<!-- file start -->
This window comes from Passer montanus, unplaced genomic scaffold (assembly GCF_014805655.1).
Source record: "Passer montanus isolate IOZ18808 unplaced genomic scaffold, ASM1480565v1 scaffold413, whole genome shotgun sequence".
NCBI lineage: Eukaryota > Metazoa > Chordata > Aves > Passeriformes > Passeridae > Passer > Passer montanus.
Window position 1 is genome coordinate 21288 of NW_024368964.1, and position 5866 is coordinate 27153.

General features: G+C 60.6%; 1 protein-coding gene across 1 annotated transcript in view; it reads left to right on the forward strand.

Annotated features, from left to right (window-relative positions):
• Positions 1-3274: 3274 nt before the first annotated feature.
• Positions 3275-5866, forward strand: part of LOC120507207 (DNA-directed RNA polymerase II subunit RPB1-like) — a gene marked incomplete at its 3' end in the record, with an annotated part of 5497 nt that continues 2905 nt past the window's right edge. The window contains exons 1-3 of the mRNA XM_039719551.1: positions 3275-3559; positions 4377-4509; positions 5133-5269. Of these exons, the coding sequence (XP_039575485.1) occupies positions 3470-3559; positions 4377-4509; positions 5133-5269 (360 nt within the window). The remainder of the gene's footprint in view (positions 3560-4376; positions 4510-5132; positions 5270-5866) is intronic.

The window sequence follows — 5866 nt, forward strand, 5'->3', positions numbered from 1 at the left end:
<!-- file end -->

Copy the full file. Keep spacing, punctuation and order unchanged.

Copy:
This window comes from Passer montanus, unplaced genomic scaffold (assembly GCF_014805655.1).
Source record: "Passer montanus isolate IOZ18808 unplaced genomic scaffold, ASM1480565v1 scaffold413, whole genome shotgun sequence".
NCBI lineage: Eukaryota > Metazoa > Chordata > Aves > Passeriformes > Passeridae > Passer > Passer montanus.
Window position 1 is genome coordinate 21288 of NW_024368964.1, and position 5866 is coordinate 27153.

General features: G+C 60.6%; 1 protein-coding gene across 1 annotated transcript in view; it reads left to right on the forward strand.

Annotated features, from left to right (window-relative positions):
• Positions 1-3274: 3274 nt before the first annotated feature.
• Positions 3275-5866, forward strand: part of LOC120507207 (DNA-directed RNA polymerase II subunit RPB1-like) — a gene marked incomplete at its 3' end in the record, with an annotated part of 5497 nt that continues 2905 nt past the window's right edge. The window contains exons 1-3 of the mRNA XM_039719551.1: positions 3275-3559; positions 4377-4509; positions 5133-5269. Of these exons, the coding sequence (XP_039575485.1) occupies positions 3470-3559; positions 4377-4509; positions 5133-5269 (360 nt within the window). The remainder of the gene's footprint in view (positions 3560-4376; positions 4510-5132; positions 5270-5866) is intronic.

The window sequence follows — 5866 nt, forward strand, 5'->3', positions numbered from 1 at the left end: